To welcome a migrant is to welcome God himself, Pope says

Vatican City, Oct 1, 2015 / 04:43 am (CNA/EWTN News).- In his message for the World Day of Migrants and Refugees, Pope Francis recognized the challenges involved with welcoming migrants, but stressed that despite the difficulties they should always be … Read more

Man up! Phoenix bishop encourages, challenges Catholic men in new letter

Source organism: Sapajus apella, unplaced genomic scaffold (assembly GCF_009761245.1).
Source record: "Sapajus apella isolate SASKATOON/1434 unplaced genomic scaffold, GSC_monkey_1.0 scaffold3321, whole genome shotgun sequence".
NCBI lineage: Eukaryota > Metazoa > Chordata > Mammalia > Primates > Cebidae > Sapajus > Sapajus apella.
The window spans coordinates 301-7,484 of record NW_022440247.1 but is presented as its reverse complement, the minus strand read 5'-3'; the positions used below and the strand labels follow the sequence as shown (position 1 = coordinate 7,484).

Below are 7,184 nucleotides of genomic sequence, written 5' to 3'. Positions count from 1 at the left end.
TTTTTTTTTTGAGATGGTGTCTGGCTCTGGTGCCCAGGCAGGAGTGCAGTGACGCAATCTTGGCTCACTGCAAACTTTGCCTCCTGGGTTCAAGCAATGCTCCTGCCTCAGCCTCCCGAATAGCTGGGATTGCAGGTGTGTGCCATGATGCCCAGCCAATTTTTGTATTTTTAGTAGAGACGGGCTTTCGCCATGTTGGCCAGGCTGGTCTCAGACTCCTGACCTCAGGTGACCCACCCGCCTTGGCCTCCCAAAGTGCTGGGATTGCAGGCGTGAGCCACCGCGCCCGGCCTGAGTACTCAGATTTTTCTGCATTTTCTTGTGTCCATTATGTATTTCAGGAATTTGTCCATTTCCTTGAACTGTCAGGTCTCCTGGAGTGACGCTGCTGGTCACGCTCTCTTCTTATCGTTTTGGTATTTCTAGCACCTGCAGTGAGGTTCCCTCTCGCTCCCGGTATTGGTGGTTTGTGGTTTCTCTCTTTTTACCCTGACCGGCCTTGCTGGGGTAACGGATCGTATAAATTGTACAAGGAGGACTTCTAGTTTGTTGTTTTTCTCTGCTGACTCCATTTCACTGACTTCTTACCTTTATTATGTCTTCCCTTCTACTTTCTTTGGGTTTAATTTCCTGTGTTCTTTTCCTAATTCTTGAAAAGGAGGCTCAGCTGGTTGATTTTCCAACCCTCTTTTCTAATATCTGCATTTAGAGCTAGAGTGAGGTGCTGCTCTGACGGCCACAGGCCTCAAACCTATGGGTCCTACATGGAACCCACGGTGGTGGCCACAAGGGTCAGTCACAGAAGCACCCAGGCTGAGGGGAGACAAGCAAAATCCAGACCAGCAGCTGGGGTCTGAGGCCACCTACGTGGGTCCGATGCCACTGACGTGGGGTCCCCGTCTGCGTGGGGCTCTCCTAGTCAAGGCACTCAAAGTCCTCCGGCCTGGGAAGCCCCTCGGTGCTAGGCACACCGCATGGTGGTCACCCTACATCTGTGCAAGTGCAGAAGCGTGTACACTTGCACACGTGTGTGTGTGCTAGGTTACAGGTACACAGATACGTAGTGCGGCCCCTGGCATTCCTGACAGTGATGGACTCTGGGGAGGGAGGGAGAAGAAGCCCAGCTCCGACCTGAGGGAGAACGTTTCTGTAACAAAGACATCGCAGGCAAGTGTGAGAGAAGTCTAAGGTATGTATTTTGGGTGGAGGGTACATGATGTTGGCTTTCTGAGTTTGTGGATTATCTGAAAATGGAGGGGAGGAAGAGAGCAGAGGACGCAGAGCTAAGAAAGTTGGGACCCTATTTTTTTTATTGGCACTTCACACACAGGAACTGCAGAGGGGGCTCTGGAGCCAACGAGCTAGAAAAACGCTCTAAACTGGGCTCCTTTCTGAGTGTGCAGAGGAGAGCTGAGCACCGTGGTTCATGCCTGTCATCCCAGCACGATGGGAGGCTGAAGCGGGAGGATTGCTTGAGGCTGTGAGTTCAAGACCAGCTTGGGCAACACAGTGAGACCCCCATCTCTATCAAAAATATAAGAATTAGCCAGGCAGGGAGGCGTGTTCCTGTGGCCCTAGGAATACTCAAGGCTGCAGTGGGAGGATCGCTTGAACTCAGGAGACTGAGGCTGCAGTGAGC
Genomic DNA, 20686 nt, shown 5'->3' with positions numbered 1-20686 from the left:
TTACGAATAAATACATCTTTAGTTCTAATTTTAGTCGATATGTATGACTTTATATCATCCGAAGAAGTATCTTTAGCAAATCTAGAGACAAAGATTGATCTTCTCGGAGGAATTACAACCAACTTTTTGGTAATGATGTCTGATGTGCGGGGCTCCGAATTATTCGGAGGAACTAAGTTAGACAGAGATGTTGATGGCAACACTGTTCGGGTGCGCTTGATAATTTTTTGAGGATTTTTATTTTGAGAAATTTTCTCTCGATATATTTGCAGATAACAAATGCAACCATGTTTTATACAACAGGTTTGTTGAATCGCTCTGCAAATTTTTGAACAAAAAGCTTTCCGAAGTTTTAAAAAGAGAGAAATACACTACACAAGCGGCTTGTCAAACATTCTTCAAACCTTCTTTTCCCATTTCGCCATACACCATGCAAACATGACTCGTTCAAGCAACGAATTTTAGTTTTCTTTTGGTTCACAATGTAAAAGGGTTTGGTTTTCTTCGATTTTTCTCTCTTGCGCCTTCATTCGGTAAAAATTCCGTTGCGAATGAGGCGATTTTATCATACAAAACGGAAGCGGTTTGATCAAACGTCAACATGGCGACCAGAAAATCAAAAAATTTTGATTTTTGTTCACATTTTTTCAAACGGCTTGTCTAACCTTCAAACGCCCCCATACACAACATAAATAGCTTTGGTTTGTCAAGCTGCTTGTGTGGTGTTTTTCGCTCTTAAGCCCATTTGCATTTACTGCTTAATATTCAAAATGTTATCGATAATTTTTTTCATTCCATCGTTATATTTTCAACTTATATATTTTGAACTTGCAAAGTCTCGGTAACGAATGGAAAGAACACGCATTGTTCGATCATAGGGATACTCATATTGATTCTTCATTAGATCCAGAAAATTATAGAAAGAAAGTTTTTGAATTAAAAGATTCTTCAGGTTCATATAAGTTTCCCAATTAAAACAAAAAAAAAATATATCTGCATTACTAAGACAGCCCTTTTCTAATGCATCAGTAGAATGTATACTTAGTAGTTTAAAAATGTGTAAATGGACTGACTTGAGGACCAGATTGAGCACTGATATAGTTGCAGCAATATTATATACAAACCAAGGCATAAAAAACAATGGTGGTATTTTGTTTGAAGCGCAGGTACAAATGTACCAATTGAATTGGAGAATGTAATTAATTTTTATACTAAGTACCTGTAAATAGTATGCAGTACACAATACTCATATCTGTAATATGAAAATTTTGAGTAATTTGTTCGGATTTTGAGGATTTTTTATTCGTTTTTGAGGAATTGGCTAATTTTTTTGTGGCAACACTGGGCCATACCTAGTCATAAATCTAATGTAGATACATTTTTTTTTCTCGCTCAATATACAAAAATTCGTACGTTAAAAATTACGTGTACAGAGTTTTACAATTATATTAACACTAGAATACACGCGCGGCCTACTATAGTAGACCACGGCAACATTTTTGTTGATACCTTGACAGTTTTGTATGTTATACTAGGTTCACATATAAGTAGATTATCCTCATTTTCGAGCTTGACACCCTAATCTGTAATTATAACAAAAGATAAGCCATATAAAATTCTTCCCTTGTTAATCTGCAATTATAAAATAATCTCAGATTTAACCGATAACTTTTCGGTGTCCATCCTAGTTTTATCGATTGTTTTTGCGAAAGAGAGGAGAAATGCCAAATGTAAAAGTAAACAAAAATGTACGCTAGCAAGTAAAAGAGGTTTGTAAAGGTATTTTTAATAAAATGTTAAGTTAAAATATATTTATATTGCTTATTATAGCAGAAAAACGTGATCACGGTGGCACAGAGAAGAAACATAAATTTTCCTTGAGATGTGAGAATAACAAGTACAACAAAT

Phoenix, Ariz., Oct 1, 2015 / 03:14 am (CNA/EWTN News).- Calling on all Christian men to take a stand in the Church’s spiritual battle, Bishop Thomas Olmsted of Phoenix asked men in his diocese to courageously pursue their vocations as friends, fathers, and spouses. “Men, do not hesitate to engage in the battle that is raging around you,” the Phoenix bishop said in a Sept. 29 exhortation, saying that “this battle is occurring in the Church herself, and the devastation is all too evident.” “Catholic men have not been willing to ‘step into the breach’ – to fill this gap that lies open and vulnerable to further attack,” he continued. Bishop Olmsted spoke of the ways in which this spiritual battle is developing and how the Church is being attacked. Over the past 15 years, millions have left the faith, baptisms have decreased in both infants and adults, parochial religious education is declining, and fewer sacramental marriages have occurred. In addition, he continued, the parents who promised to raise their children in the faith at baptism have devastatingly fallen short on their pledges, while the Catholics who do remain faithful to the Church’s teachings are often timid, practicing their religion in the shadows. “I offer this Exhortation as an encouragement, a challenge, and a calling forth to mission for every willing man,” Bishop Olmsted asserted, saying that this call applies to all men – whether young or old, priests, married or single.   “I urge you to heed Jesus’ call and to let him form your mind and heart with the light of the Gospel for the purpose of being sent…I am hereby exhorting you to step into the breach – to do the work of Christ’s soldiers in the world today,” he said. Modern complexities have threatened the authentic role of men in today’s world, the bishop said. He pointed to gender ideology as one of the breaches between the natural complementarity of men and women, creating unnecessary division and confusion while blurring the identity of genuine masculinity. “Looking to what the secular world holds up as ‘manly’ is in fact to look at shadows – or even at outright counterfeits – of masculinity.” In contrast, the bishop pointed to Jesus as the “fullness of masculinity,” saying that Christ displays genuine masculine virtue and strength. Instead of looking at possessions, success, and worldly goods as the definition of manhood, Bishop Olmsted said, men should secure their identities in their Christian beliefs. “Simply put, our identity is caught up in the identity of the eternal Son of God.” The bishop also proposed that every Catholic man invoke the intercession of a patron saint, who can guide their journey through life. He offered examples including St. Joseph, Pope St. John Paul II, Bl. Pier Giorgio Frassati, and St. Michael the Archangel. To practically live out this Christian manhood, he suggested daily prayer and examination of conscience, Mass as often as possible, scriptural reading, honoring Sundays for rest, frequent confession, and nurturing Catholic brotherhood in friendship. Bishop Olmsted went on to explain how Catholic men should love, saying that “the true love of Christ is centered on willing the good of the other, on pouring oneself out in charity for others.” “Each man is called to commit and give of himself completely,” Bishop Olmsted said, whether through marriage, priesthood, or service towards God. If a man’s call is to marriage, then it must emulate Christ’s spousal love for the Church – a love so united that it “achieves the infinite and eternal character to which every love aspires.” However, the bishop also noted that marriage holds the epicenter of the modern-day masculine battle, because it requires the virtue of chastity. “Chastity allows us to master and properly live out this calling to be men of authentic communion,” he said, and a man must nurture chastity within the call to marriage by loving his wife as Christ loves the Church. In addition to this definition of masculine love, he described three other outlets for men to love: as a friend, a husband, and a father. The bishop advised every man to evaluate how he loves in each of these relationships. Are his friendships healthy and holy? Does he love his wife with dignity and fullness? Is his fatherhood responsible and faithful? Furthermore, Bishop Olmsted stressed the importance of fatherhood, while cautioning against the modern-day notion of freedom from the commitment of a family.   “To fully live, all men must be fathers and live out their fatherhood” in some way, he said. “If you do not embrace the spousal and fatherly vocation God has planned for you, you will be stuck in the impotence of the ‘seed’ that refuses to die and refuses to give life. Don’t settle for this half-life!” Bishop Olmsted concluded his exhortation in hope all that all men “will take what is helpful in my message, bring it to the Lord in prayer, and go forward confidently in your vocation as men.” “Our life in Christ is not one of ‘do’s’ and ‘don’ts’ but an adventure of authentic freedom,” he continued, urging Catholic men to “embrace that freedom in order to place your life at the service of Christ, beginning in your home and radiating into the world.” The full text of Bishop Olmsted’s letter can be read here.   Read more